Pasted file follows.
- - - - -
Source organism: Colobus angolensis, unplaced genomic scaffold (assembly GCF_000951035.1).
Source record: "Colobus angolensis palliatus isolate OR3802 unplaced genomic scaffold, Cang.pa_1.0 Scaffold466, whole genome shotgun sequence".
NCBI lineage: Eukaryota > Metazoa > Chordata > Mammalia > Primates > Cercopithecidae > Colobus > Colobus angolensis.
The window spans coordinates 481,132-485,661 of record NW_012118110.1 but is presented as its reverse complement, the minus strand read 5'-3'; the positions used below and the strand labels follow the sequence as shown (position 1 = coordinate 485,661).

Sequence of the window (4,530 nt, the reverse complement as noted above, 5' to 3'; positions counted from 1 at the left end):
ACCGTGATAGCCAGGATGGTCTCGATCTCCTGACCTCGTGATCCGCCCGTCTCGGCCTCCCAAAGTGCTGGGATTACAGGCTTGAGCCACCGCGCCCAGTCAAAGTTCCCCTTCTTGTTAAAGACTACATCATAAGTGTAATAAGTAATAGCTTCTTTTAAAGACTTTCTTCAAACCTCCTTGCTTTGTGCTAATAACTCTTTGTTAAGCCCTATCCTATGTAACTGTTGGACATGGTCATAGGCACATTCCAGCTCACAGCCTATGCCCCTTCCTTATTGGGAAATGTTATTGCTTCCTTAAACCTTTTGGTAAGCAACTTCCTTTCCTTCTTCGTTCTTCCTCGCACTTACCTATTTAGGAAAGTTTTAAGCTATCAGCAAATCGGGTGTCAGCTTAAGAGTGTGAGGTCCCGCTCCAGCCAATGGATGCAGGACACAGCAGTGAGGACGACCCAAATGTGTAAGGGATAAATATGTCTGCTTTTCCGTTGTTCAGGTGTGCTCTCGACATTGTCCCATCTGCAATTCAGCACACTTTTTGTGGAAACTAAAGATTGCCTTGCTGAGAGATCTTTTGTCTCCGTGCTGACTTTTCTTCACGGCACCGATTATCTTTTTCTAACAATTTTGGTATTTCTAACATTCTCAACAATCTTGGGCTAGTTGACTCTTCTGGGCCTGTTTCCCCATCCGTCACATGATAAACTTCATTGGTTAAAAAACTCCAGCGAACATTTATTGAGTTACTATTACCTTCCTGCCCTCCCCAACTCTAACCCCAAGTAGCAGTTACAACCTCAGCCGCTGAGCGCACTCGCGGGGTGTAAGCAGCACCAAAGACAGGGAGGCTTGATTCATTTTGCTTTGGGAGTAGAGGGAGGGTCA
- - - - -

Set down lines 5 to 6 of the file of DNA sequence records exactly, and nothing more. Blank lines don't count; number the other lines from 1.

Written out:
Sequence of the window (4,530 nt, the reverse complement as noted above, 5' to 3'; positions counted from 1 at the left end):
ACCGTGATAGCCAGGATGGTCTCGATCTCCTGACCTCGTGATCCGCCCGTCTCGGCCTCCCAAAGTGCTGGGATTACAGGCTTGAGCCACCGCGCCCAGTCAAAGTTCCCCTTCTTGTTAAAGACTACATCATAAGTGTAATAAGTAATAGCTTCTTTTAAAGACTTTCTTCAAACCTCCTTGCTTTGTGCTAATAACTCTTTGTTAAGCCCTATCCTATGTAACTGTTGGACATGGTCATAGGCACATTCCAGCTCACAGCCTATGCCCCTTCCTTATTGGGAAATGTTATTGCTTCCTTAAACCTTTTGGTAAGCAACTTCCTTTCCTTCTTCGTTCTTCCTCGCACTTACCTATTTAGGAAAGTTTTAAGCTATCAGCAAATCGGGTGTCAGCTTAAGAGTGTGAGGTCCCGCTCCAGCCAATGGATGCAGGACACAGCAGTGAGGACGACCCAAATGTGTAAGGGATAAATATGTCTGCTTTTCCGTTGTTCAGGTGTGCTCTCGACATTGTCCCATCTGCAATTCAGCACACTTTTTGTGGAAACTAAAGATTGCCTTGCTGAGAGATCTTTTGTCTCCGTGCTGACTTTTCTTCACGGCACCGATTATCTTTTTCTAACAATTTTGGTATTTCTAACATTCTCAACAATCTTGGGCTAGTTGACTCTTCTGGGCCTGTTTCCCCATCCGTCACATGATAAACTTCATTGGTTAAAAAACTCCAGCGAACATTTATTGAGTTACTATTACCTTCCTGCCCTCCCCAACTCTAACCCCAAGTAGCAGTTACAACCTCAGCCGCTGAGCGCACTCGCGGGGTGTAAGCAGCACCAAAGACAGGGAGGCTTGATTCATTTTGCTTTGGGAGTAGAGGGAGGGTCA